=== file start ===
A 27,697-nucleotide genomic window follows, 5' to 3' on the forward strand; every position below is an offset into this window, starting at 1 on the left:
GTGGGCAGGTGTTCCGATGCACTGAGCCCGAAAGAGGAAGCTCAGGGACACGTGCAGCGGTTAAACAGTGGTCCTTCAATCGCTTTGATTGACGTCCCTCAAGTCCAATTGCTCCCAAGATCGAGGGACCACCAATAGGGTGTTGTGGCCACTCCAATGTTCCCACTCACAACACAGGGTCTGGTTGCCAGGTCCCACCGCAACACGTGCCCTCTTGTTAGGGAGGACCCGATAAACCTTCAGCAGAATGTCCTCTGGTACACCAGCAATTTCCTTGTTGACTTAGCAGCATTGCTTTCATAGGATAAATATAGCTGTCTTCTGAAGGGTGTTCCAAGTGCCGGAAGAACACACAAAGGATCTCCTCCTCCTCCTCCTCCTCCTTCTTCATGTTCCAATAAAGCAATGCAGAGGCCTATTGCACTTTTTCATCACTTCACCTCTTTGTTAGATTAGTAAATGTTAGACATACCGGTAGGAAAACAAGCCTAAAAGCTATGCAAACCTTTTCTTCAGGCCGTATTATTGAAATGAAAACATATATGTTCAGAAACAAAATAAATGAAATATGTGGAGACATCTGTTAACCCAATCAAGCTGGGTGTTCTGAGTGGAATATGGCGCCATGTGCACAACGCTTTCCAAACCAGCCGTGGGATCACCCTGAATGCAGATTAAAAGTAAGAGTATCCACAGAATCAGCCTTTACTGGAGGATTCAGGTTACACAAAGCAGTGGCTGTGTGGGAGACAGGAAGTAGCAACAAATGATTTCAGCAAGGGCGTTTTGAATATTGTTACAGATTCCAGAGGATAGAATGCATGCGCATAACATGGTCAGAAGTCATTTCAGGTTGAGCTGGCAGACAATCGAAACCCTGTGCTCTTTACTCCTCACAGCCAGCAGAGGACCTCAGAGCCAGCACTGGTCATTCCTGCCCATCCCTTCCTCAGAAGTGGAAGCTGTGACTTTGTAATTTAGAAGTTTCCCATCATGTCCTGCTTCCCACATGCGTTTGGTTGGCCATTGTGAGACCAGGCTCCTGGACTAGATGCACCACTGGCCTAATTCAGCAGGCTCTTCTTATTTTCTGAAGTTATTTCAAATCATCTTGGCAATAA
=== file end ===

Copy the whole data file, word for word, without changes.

A 27,697-nucleotide genomic window follows, 5' to 3' on the forward strand; every position below is an offset into this window, starting at 1 on the left:
GTGGGCAGGTGTTCCGATGCACTGAGCCCGAAAGAGGAAGCTCAGGGACACGTGCAGCGGTTAAACAGTGGTCCTTCAATCGCTTTGATTGACGTCCCTCAAGTCCAATTGCTCCCAAGATCGAGGGACCACCAATAGGGTGTTGTGGCCACTCCAATGTTCCCACTCACAACACAGGGTCTGGTTGCCAGGTCCCACCGCAACACGTGCCCTCTTGTTAGGGAGGACCCGATAAACCTTCAGCAGAATGTCCTCTGGTACACCAGCAATTTCCTTGTTGACTTAGCAGCATTGCTTTCATAGGATAAATATAGCTGTCTTCTGAAGGGTGTTCCAAGTGCCGGAAGAACACACAAAGGATCTCCTCCTCCTCCTCCTCCTCCTTCTTCATGTTCCAATAAAGCAATGCAGAGGCCTATTGCACTTTTTCATCACTTCACCTCTTTGTTAGATTAGTAAATGTTAGACATACCGGTAGGAAAACAAGCCTAAAAGCTATGCAAACCTTTTCTTCAGGCCGTATTATTGAAATGAAAACATATATGTTCAGAAACAAAATAAATGAAATATGTGGAGACATCTGTTAACCCAATCAAGCTGGGTGTTCTGAGTGGAATATGGCGCCATGTGCACAACGCTTTCCAAACCAGCCGTGGGATCACCCTGAATGCAGATTAAAAGTAAGAGTATCCACAGAATCAGCCTTTACTGGAGGATTCAGGTTACACAAAGCAGTGGCTGTGTGGGAGACAGGAAGTAGCAACAAATGATTTCAGCAAGGGCGTTTTGAATATTGTTACAGATTCCAGAGGATAGAATGCATGCGCATAACATGGTCAGAAGTCATTTCAGGTTGAGCTGGCAGACAATCGAAACCCTGTGCTCTTTACTCCTCACAGCCAGCAGAGGACCTCAGAGCCAGCACTGGTCATTCCTGCCCATCCCTTCCTCAGAAGTGGAAGCTGTGACTTTGTAATTTAGAAGTTTCCCATCATGTCCTGCTTCCCACATGCGTTTGGTTGGCCATTGTGAGACCAGGCTCCTGGACTAGATGCACCACTGGCCTAATTCAGCAGGCTCTTCTTATTTTCTGAAGTTATTTCAAATCATCTTGGCAATAA